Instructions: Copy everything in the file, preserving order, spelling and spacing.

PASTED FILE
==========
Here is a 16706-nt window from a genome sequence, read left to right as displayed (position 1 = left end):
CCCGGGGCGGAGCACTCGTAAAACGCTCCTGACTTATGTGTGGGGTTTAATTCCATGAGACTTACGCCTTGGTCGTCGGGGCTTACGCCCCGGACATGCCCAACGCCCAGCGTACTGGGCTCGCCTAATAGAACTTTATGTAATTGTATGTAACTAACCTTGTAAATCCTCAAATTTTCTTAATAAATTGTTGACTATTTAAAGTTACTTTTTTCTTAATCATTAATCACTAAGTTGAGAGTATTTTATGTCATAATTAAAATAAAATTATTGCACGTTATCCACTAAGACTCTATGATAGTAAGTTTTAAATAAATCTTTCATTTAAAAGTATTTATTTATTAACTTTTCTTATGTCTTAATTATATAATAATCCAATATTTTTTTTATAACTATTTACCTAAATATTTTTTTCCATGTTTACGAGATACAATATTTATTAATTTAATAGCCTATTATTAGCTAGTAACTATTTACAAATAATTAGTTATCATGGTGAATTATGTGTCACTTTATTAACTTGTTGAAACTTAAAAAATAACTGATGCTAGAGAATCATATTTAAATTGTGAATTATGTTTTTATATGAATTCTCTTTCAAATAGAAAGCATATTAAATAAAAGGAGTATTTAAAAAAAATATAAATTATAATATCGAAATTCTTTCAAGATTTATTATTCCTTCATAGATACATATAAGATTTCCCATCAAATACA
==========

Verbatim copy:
Here is a 16706-nt window from a genome sequence, read left to right as displayed (position 1 = left end):
CCCGGGGCGGAGCACTCGTAAAACGCTCCTGACTTATGTGTGGGGTTTAATTCCATGAGACTTACGCCTTGGTCGTCGGGGCTTACGCCCCGGACATGCCCAACGCCCAGCGTACTGGGCTCGCCTAATAGAACTTTATGTAATTGTATGTAACTAACCTTGTAAATCCTCAAATTTTCTTAATAAATTGTTGACTATTTAAAGTTACTTTTTTCTTAATCATTAATCACTAAGTTGAGAGTATTTTATGTCATAATTAAAATAAAATTATTGCACGTTATCCACTAAGACTCTATGATAGTAAGTTTTAAATAAATCTTTCATTTAAAAGTATTTATTTATTAACTTTTCTTATGTCTTAATTATATAATAATCCAATATTTTTTTTATAACTATTTACCTAAATATTTTTTTCCATGTTTACGAGATACAATATTTATTAATTTAATAGCCTATTATTAGCTAGTAACTATTTACAAATAATTAGTTATCATGGTGAATTATGTGTCACTTTATTAACTTGTTGAAACTTAAAAAATAACTGATGCTAGAGAATCATATTTAAATTGTGAATTATGTTTTTATATGAATTCTCTTTCAAATAGAAAGCATATTAAATAAAAGGAGTATTTAAAAAAAATATAAATTATAATATCGAAATTCTTTCAAGATTTATTATTCCTTCATAGATACATATAAGATTTCCCATCAAATACA